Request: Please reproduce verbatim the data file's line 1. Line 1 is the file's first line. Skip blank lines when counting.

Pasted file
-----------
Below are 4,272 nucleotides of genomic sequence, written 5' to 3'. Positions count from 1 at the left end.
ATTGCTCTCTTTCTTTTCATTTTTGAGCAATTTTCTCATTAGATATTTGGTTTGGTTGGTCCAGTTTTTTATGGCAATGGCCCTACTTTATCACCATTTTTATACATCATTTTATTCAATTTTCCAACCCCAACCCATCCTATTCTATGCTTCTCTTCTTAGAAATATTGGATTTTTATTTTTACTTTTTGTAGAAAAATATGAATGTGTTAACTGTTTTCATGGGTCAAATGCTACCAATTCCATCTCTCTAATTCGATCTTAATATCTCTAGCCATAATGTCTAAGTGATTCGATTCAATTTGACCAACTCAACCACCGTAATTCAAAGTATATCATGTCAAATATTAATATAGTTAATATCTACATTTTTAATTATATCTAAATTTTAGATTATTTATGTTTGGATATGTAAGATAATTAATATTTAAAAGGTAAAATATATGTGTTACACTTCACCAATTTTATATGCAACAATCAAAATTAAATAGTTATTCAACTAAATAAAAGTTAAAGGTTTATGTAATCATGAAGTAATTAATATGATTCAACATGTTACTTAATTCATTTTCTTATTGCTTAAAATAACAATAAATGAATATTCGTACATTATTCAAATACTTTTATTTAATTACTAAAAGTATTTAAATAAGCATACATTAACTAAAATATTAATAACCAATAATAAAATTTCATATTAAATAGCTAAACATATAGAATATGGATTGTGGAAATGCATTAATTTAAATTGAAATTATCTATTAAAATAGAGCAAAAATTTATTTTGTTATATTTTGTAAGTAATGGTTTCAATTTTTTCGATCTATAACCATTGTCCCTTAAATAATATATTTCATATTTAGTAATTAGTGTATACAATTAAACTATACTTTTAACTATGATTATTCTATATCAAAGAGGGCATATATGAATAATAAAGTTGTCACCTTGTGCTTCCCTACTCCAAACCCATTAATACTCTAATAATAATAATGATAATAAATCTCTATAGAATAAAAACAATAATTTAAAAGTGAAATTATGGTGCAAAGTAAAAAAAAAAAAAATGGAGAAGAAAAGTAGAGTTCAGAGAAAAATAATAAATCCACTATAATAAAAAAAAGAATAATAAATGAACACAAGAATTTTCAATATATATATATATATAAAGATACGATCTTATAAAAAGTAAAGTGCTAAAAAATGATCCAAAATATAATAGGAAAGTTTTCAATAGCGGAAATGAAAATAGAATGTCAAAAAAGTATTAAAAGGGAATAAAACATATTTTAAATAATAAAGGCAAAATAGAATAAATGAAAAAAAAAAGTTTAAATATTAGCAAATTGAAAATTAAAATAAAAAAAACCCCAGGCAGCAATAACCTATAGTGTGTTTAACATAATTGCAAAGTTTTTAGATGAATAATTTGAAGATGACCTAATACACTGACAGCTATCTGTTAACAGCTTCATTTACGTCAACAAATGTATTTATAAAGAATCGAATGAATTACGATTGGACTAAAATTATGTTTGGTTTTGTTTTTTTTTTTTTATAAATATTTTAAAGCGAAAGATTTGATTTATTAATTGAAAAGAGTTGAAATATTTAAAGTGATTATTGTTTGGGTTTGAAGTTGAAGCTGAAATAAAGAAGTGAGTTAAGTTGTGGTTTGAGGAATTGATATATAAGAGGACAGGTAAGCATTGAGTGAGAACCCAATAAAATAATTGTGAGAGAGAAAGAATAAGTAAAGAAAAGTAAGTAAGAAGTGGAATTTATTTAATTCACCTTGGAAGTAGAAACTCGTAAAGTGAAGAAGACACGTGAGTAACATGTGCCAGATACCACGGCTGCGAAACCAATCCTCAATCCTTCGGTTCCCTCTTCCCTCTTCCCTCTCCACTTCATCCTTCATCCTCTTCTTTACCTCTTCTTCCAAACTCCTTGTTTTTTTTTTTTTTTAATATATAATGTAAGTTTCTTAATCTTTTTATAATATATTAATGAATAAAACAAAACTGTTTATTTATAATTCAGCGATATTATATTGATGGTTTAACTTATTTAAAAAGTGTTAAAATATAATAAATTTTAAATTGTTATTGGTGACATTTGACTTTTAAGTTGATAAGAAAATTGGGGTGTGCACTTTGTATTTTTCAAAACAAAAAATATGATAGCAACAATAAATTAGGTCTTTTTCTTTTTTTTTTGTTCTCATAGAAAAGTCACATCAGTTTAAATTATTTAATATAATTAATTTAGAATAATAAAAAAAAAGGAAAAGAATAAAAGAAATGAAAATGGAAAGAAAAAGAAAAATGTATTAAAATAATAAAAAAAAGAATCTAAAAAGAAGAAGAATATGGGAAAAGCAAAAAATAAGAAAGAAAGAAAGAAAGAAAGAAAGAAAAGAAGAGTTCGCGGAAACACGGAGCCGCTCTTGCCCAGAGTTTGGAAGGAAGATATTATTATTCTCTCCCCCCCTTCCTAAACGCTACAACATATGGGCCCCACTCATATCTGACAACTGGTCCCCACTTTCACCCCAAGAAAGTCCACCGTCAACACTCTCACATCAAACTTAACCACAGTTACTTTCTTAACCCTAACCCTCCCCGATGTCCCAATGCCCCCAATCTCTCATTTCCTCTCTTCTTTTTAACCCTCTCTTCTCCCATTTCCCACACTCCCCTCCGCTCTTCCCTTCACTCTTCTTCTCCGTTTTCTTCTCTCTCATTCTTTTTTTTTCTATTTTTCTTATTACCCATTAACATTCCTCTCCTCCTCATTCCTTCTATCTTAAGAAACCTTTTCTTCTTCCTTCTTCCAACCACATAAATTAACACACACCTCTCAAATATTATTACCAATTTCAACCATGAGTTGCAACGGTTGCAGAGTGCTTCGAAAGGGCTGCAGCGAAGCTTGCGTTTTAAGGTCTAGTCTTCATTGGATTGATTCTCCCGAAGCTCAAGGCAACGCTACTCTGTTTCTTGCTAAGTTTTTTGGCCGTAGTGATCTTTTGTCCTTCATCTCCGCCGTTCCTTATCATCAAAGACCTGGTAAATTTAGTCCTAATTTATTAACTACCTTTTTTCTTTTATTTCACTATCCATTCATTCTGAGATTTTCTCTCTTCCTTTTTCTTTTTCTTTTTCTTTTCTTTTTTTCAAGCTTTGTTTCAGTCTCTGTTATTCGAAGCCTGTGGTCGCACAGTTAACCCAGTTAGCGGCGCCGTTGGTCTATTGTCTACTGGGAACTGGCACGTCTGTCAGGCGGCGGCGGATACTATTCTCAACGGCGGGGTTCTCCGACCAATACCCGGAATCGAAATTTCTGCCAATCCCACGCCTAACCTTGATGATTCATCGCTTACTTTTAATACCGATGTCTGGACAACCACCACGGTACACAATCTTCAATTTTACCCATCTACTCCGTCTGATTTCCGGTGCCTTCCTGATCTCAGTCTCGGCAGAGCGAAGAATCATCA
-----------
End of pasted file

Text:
Below are 4,272 nucleotides of genomic sequence, written 5' to 3'. Positions count from 1 at the left end.